New Bekenstein Climate Leaders Program Aims to Expand Pathways to High-Impact Climate Careers
An exciting gift from Anita and Joshua Bekenstein ’80 to the Yale School of the Environment will establish a university-wide program to increase the ranks of Yale graduates in climate leadership roles and accelerate the pace of climate action.
Climate change and biodiversity loss profoundly affect the health, well-being, and livelihoods of people across the U.S. and the world. To avoid catastrophic, irreversible damage to our planet, we must dramatically reduce greenhouse gas emissions. Developing and implementing the innovative, large-scale climate change mitigation policies and practices we need requires an urgent and coordinated effort from government, business, media, academia, and NGOs. All of these institutions need skilled leaders capable of developing and implementing these complex climate policies and solutions. To help fill this growing need and rapidly increase the speed and scale of climate change mitigation, the Yale School of the Environment (YSE) is launching the Bekenstein Climate Leaders Program.
Established with a gift from Anita and Joshua Bekenstein ’80, the largest gift in YSE’s history, the Bekenstein Climate Leaders Program aims to increase the number of YSE and Yale graduates working to address the climate crisis. Through a combination of scholarships, internship stipends, and post-graduate incentives, the program will help make it more affordable for emerging leaders to pursue high-impact careers in areas of high need, such as government and the nonprofit sector. With the window of time to reduce emissions rapidly closing, the initial primary focus of the Bekenstein Climate Leaders Program will be on climate change mitigation.
“Climate change is an existential threat to our beautiful planet. It is critical that we implement solutions at speed and scale. We are proud to partner with Yale University and YSE to help increase the number of passionate young climate leaders who will help solve the climate crisis to secure a healthy planet and better future for us all,” said Anita Bekenstein on behalf of the couple.
The intensive interdisciplinary education and training that master’s students at YSE receive position them to become climate leaders in a wide range of sectors. However, some YSE graduates find that to pay off student loan debt they must forgo climate-related work where they could have the greatest impact in favor of more remunerative positions. To help reduce these financial barriers, the Bekenstein Climate Leaders Program will offer an additional $10,000 scholarship to up to 30 qualified master’s students in each class. In addition, the program also includes funding for competitively awarded internships and post-graduate stipends (for eligible graduates from any of Yale’s professional schools) who are pursuing high-impact climate leadership careers in a wide array of sectors.
“YSE alumni, and graduates across Yale, are developing cutting-edge climate science, shaping innovative policies, and protecting and managing ecosystems across the globe,” said Indy Burke, Carl W. Knobloch, Jr. Dean at YSE. “The Bekenstein Climate Leaders Program will have a profound impact on our efforts to educate and train highly effective leaders who are capable of solving the climate crisis. We are incredibly grateful to Anita and Joshua Bekenstein for the opportunity to spearhead this transformative program.”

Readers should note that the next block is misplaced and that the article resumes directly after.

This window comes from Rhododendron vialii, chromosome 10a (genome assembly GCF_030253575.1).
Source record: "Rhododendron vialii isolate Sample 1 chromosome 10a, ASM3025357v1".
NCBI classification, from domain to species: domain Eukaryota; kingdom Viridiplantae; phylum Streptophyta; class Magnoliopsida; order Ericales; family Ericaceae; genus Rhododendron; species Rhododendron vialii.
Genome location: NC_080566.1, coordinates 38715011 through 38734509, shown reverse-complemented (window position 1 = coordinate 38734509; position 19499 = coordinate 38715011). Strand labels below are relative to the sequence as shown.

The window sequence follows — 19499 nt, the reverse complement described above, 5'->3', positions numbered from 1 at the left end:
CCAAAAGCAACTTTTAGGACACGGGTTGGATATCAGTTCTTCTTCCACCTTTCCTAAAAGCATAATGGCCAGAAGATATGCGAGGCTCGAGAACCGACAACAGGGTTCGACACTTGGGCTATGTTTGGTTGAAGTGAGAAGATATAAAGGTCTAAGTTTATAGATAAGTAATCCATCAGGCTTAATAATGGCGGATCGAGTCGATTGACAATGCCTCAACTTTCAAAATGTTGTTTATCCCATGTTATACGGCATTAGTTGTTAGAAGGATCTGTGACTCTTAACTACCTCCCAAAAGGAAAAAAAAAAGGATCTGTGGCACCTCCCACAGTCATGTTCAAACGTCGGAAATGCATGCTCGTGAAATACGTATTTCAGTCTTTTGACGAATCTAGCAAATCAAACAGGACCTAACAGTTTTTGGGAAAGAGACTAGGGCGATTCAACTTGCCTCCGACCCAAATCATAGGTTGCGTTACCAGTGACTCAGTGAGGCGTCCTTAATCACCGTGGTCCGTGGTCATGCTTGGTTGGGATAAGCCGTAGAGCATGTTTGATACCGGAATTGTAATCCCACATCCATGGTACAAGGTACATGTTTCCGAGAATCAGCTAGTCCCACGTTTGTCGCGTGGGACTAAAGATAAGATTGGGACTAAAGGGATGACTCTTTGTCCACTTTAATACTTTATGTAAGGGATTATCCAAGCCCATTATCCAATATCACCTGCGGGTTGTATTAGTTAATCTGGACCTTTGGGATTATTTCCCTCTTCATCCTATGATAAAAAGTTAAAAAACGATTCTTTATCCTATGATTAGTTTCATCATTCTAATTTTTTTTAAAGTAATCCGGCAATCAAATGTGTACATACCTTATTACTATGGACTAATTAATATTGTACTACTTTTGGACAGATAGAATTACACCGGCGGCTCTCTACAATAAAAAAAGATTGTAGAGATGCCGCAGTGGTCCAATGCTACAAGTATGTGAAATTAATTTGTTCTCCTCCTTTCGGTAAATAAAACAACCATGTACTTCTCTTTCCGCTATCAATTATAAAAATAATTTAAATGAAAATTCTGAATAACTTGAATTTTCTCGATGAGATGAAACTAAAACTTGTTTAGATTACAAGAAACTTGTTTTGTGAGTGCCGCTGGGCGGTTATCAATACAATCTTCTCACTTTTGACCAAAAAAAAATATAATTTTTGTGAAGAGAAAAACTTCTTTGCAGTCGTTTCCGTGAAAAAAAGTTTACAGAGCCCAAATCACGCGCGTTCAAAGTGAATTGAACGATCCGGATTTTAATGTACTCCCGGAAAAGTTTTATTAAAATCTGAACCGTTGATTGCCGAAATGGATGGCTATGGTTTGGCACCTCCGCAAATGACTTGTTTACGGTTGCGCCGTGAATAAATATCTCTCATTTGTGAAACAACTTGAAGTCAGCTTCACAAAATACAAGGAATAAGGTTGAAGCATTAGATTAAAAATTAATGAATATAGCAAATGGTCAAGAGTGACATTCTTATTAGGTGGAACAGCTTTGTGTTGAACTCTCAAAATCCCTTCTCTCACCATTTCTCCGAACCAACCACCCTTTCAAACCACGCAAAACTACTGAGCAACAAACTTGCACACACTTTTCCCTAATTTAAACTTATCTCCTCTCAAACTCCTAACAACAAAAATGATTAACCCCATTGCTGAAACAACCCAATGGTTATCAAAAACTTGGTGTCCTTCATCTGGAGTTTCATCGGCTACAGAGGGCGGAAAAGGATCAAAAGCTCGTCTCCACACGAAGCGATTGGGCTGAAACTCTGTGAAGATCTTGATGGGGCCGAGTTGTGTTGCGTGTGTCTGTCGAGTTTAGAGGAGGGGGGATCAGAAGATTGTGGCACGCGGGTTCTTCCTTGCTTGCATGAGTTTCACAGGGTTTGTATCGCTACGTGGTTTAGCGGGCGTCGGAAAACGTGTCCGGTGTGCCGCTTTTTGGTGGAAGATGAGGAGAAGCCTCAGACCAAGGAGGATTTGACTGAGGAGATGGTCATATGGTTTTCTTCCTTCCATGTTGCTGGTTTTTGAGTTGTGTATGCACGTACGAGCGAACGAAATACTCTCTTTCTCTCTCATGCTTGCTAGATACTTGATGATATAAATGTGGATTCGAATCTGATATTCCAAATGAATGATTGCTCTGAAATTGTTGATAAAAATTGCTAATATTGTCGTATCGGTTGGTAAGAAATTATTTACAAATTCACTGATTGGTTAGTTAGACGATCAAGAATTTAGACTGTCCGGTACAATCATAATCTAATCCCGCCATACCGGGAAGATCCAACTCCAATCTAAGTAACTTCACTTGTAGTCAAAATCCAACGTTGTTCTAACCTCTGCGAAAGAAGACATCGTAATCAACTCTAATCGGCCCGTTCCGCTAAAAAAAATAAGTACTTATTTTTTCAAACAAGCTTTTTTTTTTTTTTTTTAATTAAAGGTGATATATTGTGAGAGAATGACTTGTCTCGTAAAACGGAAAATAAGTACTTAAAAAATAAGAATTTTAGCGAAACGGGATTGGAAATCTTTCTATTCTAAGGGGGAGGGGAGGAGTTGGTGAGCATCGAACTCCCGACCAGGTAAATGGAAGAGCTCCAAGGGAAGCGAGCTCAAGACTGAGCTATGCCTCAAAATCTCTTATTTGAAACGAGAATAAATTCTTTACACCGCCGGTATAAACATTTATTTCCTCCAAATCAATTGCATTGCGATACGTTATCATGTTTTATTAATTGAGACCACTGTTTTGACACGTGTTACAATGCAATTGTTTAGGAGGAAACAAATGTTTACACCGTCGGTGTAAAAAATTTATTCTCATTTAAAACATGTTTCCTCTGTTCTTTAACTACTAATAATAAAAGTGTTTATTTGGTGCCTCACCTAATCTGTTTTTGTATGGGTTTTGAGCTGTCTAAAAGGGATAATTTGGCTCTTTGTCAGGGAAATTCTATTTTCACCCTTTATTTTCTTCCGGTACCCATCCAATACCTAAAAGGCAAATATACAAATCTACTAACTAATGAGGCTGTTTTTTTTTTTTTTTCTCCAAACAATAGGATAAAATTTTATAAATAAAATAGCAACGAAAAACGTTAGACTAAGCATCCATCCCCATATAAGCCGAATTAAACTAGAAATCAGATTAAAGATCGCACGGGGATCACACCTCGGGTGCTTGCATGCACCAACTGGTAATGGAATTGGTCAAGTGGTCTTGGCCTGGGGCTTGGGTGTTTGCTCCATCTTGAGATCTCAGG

Graduate students across Yale are inspired and highly motivated to find solutions to the most significant global challenge of our age, and, each year, approximately 50 students engage in a joint degree program with YSE. However, attaining a joint degree requires an extra year of study, and many students who would like to earn a degree with a joint climate focus are deterred by the added tuition and expenses. To reduce this barrier, the Bekenstein Climate Leaders Program will provide scholarship support to increase the number of students from other Yale schools pursuing a joint degree with YSE.
“Yale has a rich legacy of leadership in climate, environmental, and biodiversity research, and our alumni have shaped climate policy worldwide,” said Yale University President Peter Salovey. “The Bekenstein Climate Leaders Program extends YSE’s and Yale’s strengths. By reducing financial barriers for students to pursue leadership roles in government agencies and NGOs, more Yale graduates will bring multidimensional, multisector solutions to protecting our planet and its most vulnerable populations.”
The ability to communicate effectively about climate change and climate solutions is a critical skill that leaders in all sectors must possess. As a result, there is a high demand for training in environmental communication both from YSE students and from the many environmental organizations that lack the capacity to fully utilize evidence-based communication strategies. To help bridge these gaps, the Bekenstein Climate Leaders Program also will provide generous support to the Yale Program on Climate Change Communication at YSE. This funding will enable YPCCC to offer an expanded climate communication curriculum to YSE students and new in-person and virtual trainings to the wider climate community, including a certificate program in climate communication for working professionals.
“When it comes to the climate crisis, the urgency of this moment is unparalleled. YSE and the Bekenstein Climate Leaders program are stepping up to the challenge by helping to ensure that Yale graduates have the financial ability to focus their expertise on solving it,” said YSE alumna Shereen D’Souza ’12 MESc, senior program officer for climate at the Skyline Foundation and former deputy secretary for Climate Policy and Intergovernmental Relations at the California EPA.